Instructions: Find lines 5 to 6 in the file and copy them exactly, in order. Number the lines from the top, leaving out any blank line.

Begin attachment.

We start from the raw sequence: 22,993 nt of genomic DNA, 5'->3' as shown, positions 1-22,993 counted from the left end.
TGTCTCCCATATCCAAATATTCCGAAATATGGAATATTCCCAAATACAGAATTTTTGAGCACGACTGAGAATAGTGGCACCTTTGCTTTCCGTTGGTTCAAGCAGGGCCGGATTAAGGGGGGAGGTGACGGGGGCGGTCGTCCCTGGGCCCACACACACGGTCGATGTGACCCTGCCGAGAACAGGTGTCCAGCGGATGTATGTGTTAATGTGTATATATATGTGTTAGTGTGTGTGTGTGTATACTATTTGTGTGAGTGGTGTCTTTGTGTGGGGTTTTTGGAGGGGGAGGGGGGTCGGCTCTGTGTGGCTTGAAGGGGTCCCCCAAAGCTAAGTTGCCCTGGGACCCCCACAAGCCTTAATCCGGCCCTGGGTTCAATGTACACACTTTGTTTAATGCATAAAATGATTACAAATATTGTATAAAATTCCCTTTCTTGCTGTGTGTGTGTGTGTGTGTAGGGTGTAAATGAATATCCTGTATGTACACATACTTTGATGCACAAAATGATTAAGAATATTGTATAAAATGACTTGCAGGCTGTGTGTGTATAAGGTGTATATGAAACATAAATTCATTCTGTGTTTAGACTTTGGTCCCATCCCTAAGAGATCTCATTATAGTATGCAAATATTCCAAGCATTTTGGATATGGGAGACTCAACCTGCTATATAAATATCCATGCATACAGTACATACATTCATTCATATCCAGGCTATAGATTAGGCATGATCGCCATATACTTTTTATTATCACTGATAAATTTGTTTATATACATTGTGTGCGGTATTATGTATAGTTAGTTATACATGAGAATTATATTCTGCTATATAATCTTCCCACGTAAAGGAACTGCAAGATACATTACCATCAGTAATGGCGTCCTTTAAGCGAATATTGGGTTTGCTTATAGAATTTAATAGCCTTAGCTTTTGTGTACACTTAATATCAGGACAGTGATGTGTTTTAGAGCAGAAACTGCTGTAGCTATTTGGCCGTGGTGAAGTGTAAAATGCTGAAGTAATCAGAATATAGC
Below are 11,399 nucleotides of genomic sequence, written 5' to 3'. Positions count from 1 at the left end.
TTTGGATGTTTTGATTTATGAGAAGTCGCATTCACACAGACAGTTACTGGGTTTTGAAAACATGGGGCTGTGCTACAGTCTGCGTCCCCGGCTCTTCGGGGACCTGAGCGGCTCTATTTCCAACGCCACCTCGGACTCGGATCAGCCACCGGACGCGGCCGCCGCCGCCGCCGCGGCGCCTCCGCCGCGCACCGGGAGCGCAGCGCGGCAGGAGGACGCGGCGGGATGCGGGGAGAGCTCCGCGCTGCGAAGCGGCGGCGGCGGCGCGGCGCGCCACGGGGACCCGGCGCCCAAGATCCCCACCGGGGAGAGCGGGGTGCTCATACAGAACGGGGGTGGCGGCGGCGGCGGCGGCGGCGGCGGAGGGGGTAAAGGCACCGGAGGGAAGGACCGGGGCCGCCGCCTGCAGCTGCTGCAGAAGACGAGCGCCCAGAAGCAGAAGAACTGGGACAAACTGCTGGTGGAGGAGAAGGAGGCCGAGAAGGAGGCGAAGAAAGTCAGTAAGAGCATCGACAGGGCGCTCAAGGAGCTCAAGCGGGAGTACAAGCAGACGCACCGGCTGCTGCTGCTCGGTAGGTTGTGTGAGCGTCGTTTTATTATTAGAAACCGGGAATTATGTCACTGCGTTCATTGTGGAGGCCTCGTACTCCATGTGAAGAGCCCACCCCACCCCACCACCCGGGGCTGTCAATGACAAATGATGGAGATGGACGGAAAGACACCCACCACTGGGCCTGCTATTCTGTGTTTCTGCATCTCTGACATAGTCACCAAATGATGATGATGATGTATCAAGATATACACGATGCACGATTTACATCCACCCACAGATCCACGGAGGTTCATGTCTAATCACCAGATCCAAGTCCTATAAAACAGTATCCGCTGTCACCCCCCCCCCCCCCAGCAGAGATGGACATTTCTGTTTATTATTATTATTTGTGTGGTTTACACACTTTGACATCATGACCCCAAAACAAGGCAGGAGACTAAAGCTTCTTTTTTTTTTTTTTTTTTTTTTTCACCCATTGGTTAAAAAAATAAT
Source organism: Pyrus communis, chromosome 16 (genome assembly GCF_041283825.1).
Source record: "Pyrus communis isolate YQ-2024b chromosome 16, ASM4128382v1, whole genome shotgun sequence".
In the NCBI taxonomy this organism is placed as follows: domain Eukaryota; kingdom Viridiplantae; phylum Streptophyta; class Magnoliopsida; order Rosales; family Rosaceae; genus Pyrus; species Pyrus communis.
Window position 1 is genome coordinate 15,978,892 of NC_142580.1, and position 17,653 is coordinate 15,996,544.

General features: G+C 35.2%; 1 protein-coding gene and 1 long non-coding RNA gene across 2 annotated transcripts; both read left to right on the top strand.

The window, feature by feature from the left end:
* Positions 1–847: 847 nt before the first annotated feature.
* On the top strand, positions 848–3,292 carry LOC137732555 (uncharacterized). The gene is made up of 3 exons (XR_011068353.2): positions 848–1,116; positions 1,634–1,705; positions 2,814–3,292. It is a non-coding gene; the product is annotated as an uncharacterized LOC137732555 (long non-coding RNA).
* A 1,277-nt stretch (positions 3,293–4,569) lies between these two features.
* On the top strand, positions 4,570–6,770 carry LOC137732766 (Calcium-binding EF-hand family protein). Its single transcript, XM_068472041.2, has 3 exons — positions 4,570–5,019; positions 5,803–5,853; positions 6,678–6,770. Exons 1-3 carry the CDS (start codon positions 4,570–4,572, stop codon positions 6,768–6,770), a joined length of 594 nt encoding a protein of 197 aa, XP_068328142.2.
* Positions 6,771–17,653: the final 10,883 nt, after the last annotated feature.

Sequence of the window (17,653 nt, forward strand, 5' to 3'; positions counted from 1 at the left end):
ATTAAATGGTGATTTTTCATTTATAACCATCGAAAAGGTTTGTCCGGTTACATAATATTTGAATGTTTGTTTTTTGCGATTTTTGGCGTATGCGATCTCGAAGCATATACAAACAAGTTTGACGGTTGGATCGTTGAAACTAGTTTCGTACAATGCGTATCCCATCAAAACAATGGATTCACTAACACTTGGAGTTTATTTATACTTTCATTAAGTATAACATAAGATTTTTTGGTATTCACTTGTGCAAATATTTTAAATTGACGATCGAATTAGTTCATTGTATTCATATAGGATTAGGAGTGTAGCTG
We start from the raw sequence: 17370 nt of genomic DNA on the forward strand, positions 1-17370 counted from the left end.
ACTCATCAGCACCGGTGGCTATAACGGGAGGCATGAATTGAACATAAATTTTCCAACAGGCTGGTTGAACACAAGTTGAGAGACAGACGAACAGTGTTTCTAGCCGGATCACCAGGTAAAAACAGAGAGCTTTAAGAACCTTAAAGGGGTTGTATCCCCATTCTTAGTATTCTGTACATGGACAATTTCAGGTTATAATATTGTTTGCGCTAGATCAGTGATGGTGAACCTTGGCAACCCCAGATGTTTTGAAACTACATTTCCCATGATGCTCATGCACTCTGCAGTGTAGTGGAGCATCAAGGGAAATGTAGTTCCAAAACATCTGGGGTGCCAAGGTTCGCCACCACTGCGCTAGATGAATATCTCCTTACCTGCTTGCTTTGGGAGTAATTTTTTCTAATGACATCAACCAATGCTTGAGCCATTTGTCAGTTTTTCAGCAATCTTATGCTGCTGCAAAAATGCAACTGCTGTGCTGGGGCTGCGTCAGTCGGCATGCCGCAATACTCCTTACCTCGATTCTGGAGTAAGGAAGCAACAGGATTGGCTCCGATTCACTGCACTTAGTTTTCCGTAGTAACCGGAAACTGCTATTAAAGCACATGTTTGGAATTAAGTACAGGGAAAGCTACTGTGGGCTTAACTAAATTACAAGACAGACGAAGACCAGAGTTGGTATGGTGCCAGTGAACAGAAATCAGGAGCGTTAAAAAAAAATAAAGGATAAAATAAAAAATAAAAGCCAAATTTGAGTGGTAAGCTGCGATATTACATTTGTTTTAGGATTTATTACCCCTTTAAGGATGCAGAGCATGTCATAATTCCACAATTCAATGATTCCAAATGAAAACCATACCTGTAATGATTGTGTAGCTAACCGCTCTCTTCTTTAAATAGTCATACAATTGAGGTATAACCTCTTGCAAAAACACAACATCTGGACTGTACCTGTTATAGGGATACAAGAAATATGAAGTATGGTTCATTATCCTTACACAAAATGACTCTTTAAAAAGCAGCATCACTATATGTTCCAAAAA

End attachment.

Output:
Source organism: Pyrus communis, chromosome 16 (genome assembly GCF_041283825.1).
Source record: "Pyrus communis isolate YQ-2024b chromosome 16, ASM4128382v1, whole genome shotgun sequence".